Monster money!

Google Translate says that the caption on this image is Japanese for "Bill of surprised frontispiece monster world." I can't really hazard any guesses beyond that, but hey, monster money!

『びっくり口絵 怪物世界のお札』 (via Crazy Abalone)


  1. I have no idea what a ‘frontispiece’ is, but a better translation would be:
    Amazing Artwork  びっくり口絵
    World of Monster’s 怪物世界の
    Paper Money お札

    1. “Frontispiece” is actually a very good literal translation (even if most people don’t understand it). Not 100% accurate in all cases but still good. Frontispiece and 口絵 are both technical terms with very specific meanings.

    2. I wonder if they’re Hell Bank Notes, a form of joss paper to be burnt for the spirit to use in the after-life. I’ve collected some very lovely and funky Hell Bank Notes over the years, and the monster theme seems a plausible and innovative design direction. Marilyn Monroe and Einstein have appeared on bills, and so has the Jade Emperor. There’s certainly room for Lon Cheney’s werewolf.

      Hell Bank Notes are sometimes called “Ghost money” too, but I suspect that coinage refers to the spirit who’ll be rolling in that sweet, sweet filthy lucre while marking time in purgatory. Purgatory, of course, is a Western concept that inadequately and inaccurately conveys the nature of the first phase of the after-life. 

      While China was plagued by frothy-mouthed missionaries preaching and converting like they were on an E-ticket ride, many traditional beliefs were lazily equated with Christian beliefs. That colonial arrogance is the reason we still see the word Hell on joss money. 
      Joss money and its history includes all sorts of fascinating stories. When China was suffering from hyper-inflation in the 40s, Hell Bank Notes were printed in increasingly larger denominations to keep up with real world currency.  What I wouldn’t give for a 1,000,000,000 yuan Einstein Hell note.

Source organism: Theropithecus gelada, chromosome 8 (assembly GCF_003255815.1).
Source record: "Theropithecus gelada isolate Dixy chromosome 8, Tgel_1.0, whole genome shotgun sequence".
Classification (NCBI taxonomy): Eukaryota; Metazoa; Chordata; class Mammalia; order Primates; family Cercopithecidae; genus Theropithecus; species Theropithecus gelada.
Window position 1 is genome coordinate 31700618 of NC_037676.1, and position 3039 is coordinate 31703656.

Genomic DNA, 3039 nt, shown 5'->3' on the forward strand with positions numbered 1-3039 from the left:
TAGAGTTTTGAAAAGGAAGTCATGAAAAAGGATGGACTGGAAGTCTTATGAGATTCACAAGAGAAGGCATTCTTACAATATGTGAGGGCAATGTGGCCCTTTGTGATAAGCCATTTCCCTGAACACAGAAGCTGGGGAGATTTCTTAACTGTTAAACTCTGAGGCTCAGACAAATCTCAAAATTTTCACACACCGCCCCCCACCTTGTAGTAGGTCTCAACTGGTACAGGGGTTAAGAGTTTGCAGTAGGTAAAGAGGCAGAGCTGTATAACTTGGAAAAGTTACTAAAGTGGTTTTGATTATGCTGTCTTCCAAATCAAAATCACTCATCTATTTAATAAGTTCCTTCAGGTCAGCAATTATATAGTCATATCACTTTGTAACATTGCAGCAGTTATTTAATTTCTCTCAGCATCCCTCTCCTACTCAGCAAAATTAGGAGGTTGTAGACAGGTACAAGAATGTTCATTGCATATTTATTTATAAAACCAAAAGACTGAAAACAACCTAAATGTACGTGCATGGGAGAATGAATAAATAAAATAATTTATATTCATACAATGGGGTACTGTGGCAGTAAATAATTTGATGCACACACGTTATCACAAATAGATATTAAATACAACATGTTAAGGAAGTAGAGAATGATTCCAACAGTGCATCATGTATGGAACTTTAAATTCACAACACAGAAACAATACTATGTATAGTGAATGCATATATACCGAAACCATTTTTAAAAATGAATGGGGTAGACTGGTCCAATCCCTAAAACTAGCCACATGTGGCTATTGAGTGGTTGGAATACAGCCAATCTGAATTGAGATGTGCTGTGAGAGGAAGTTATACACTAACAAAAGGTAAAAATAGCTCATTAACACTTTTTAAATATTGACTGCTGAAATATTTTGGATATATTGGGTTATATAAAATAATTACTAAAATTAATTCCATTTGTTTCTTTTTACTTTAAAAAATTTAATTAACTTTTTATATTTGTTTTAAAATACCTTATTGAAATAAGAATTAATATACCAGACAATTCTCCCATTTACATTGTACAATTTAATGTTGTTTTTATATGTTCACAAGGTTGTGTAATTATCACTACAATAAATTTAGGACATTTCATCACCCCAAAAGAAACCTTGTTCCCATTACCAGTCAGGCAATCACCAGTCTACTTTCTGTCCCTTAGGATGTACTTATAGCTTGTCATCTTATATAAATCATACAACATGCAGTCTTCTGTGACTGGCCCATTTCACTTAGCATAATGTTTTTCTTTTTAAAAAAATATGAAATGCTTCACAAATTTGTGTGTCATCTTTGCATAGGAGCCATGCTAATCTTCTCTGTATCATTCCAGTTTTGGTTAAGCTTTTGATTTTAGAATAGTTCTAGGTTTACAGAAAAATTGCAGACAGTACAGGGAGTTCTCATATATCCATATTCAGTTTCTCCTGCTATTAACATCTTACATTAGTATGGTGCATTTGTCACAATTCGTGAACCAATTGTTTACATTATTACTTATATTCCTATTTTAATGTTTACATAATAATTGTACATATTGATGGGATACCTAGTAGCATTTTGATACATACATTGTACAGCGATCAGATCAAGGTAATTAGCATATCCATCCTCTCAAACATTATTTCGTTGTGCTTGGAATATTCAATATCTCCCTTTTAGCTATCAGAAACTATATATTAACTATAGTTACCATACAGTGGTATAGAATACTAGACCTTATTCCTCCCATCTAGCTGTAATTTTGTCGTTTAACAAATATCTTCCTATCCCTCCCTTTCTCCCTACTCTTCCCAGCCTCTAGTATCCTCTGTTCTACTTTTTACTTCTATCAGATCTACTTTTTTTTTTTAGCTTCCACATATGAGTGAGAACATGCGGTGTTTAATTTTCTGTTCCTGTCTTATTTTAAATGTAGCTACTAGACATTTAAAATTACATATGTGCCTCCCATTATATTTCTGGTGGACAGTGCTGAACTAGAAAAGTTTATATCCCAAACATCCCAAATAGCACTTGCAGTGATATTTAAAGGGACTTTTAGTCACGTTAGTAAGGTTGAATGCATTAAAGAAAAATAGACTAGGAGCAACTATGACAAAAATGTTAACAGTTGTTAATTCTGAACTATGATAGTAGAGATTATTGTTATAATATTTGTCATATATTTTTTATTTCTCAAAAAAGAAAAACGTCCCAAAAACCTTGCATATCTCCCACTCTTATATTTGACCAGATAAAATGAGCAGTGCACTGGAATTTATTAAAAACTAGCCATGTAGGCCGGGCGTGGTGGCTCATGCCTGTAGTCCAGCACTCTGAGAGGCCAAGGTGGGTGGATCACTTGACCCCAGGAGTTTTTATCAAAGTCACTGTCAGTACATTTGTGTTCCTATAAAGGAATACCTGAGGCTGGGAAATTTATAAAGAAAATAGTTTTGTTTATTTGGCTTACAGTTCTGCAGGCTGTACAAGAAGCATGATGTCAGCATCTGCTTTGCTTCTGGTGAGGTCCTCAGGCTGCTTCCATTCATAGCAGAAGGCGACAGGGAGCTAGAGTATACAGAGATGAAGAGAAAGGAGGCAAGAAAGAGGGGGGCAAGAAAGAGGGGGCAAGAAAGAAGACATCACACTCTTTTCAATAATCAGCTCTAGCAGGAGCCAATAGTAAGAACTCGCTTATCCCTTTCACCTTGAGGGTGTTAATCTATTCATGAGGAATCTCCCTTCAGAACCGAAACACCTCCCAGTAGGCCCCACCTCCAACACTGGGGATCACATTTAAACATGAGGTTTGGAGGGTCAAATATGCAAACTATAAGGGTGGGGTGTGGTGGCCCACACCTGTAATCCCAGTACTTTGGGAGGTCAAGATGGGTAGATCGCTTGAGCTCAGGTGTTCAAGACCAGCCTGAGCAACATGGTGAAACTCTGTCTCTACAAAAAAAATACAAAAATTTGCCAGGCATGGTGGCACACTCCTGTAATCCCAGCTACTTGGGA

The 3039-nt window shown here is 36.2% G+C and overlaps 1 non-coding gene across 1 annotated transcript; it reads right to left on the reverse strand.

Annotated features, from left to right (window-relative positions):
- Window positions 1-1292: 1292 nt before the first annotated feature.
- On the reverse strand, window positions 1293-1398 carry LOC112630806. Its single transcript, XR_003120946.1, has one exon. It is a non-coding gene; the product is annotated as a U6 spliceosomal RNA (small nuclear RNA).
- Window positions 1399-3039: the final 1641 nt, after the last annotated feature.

The notes featured above are certainly some of the most beautiful examples I’ve seen.

      1. I was thinking of Hell bank notes too, I have a few of these, but nowhere near as elaborate as those above.

        That reminded me that I also had some ‘Murdoch’s Millions’ notes at one point- these were made by striking print workers, and featured unflattering caricatures of Rupert Murdoch. 

      2.  These are parodies, not Hell Bank Notes. HBNs are a staple of funereal offerings in Chinese culture, and are usually (as you noted) denominated with a LOT of zeros. I love that you found Marilyn and Einstein on HBNs! Scan them and put them online if you can…

        I live in Hong Kong and the local supermarkets sell HBNs and other funerary items. Specialty shops sell all manner of paper goods to be set alight: recently, paper replicas of iPads and mobile phones are popular.

        The Japanese banknotes mutated here are old ones: smallest denomination nowadays is 1,000 yen. These are fun mashups from someone appreciating old Japanese banknotes, not HBNs…but both are fun!


  2. A better translation would be “Surprise frontpage! Notes of the monster world!”

    Apart from that, you’re on your own, I’m afraid…

  3. “The most discriminating monster can rest, with the security and peace of mind that comes from knowing their Monster Cash (available in 100, 500, 1,000, and 10,000 yen notes) is safe in our hands.”

    – Bank Of America

  4. All the time, our customers ask us, “How do you make money serving only monsters?” The answer is simple. Volume. That’s what we do.

  5. Creepy currency!  Dire dough!  Ghoulish gravy!  Spooky specie!
    and my favorite,
    Eerie Euros.

    1. Beastly bills!  Fiendish funds!  Gruesome greenbacks!  Ghastly gold!  Terrifying treasure!  Loathsome loot!

      I have to admit, Eerie Euros is pretty good.

  6. Chorus: He had the cash!
    Boris:He had the monster cash,
    Chorus: the monster cash
    Boris:made him a graveyard smash
    Chorus: the monster cash
    Boris: it was gone in a flash
    Chorus: the monster cash
    Boris: he had the monster cash

  7. There is nothing strange about using Hell to describe the afterlife. The original meaning came from ‘Hel’ the Norse goddess of a land of the dead. Similarly the original meaning of ‘Hades’ is the name of the Greek god of the land of the dead. Only later did Christianity embrace, extend and extinguish the original meanings.

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